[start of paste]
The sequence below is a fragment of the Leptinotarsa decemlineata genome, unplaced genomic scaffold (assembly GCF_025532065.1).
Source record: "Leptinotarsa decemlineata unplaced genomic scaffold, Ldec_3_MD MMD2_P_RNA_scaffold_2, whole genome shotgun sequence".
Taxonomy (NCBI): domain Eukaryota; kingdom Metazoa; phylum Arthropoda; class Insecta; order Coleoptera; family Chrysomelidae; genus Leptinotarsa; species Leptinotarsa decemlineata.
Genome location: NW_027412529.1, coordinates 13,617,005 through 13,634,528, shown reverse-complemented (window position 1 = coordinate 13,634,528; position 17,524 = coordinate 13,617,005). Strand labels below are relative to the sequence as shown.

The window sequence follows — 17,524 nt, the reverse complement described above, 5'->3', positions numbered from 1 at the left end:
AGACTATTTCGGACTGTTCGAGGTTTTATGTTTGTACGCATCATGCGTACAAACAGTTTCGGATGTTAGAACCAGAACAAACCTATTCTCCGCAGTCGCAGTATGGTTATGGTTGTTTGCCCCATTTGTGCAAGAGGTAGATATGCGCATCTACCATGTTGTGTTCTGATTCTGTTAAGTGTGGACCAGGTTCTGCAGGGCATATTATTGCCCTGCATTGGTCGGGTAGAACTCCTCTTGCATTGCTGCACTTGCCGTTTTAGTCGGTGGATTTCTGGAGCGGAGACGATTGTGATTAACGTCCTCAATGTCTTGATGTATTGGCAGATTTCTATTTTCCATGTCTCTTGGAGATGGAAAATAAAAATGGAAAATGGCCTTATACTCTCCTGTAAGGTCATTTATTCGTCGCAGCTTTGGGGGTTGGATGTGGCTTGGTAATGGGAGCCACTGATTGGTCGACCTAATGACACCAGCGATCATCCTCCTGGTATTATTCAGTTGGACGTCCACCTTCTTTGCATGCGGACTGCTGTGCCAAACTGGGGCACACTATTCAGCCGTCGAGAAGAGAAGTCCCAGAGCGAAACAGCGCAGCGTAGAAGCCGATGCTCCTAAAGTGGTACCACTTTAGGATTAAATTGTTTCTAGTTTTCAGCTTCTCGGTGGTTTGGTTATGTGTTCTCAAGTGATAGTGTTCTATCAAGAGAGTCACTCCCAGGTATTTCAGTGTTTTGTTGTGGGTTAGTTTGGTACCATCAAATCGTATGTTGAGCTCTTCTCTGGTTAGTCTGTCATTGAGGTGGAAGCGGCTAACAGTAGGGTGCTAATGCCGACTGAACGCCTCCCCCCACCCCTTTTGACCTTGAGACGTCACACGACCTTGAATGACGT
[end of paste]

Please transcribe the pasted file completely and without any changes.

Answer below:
The sequence below is a fragment of the Leptinotarsa decemlineata genome, unplaced genomic scaffold (assembly GCF_025532065.1).
Source record: "Leptinotarsa decemlineata unplaced genomic scaffold, Ldec_3_MD MMD2_P_RNA_scaffold_2, whole genome shotgun sequence".
Taxonomy (NCBI): domain Eukaryota; kingdom Metazoa; phylum Arthropoda; class Insecta; order Coleoptera; family Chrysomelidae; genus Leptinotarsa; species Leptinotarsa decemlineata.
Genome location: NW_027412529.1, coordinates 13,617,005 through 13,634,528, shown reverse-complemented (window position 1 = coordinate 13,634,528; position 17,524 = coordinate 13,617,005). Strand labels below are relative to the sequence as shown.

The window sequence follows — 17,524 nt, the reverse complement described above, 5'->3', positions numbered from 1 at the left end:
AGACTATTTCGGACTGTTCGAGGTTTTATGTTTGTACGCATCATGCGTACAAACAGTTTCGGATGTTAGAACCAGAACAAACCTATTCTCCGCAGTCGCAGTATGGTTATGGTTGTTTGCCCCATTTGTGCAAGAGGTAGATATGCGCATCTACCATGTTGTGTTCTGATTCTGTTAAGTGTGGACCAGGTTCTGCAGGGCATATTATTGCCCTGCATTGGTCGGGTAGAACTCCTCTTGCATTGCTGCACTTGCCGTTTTAGTCGGTGGATTTCTGGAGCGGAGACGATTGTGATTAACGTCCTCAATGTCTTGATGTATTGGCAGATTTCTATTTTCCATGTCTCTTGGAGATGGAAAATAAAAATGGAAAATGGCCTTATACTCTCCTGTAAGGTCATTTATTCGTCGCAGCTTTGGGGGTTGGATGTGGCTTGGTAATGGGAGCCACTGATTGGTCGACCTAATGACACCAGCGATCATCCTCCTGGTATTATTCAGTTGGACGTCCACCTTCTTTGCATGCGGACTGCTGTGCCAAACTGGGGCACACTATTCAGCCGTCGAGAAGAGAAGTCCCAGAGCGAAACAGCGCAGCGTAGAAGCCGATGCTCCTAAAGTGGTACCACTTTAGGATTAAATTGTTTCTAGTTTTCAGCTTCTCGGTGGTTTGGTTATGTGTTCTCAAGTGATAGTGTTCTATCAAGAGAGTCACTCCCAGGTATTTCAGTGTTTTGTTGTGGGTTAGTTTGGTACCATCAAATCGTATGTTGAGCTCTTCTCTGGTTAGTCTGTCATTGAGGTGGAAGCGGCTAACAGTAGGGTGCTAATGCCGACTGAACGCCTCCCCCCACCCCTTTTGACCTTGAGACGTCACACGACCTTGAATGACGT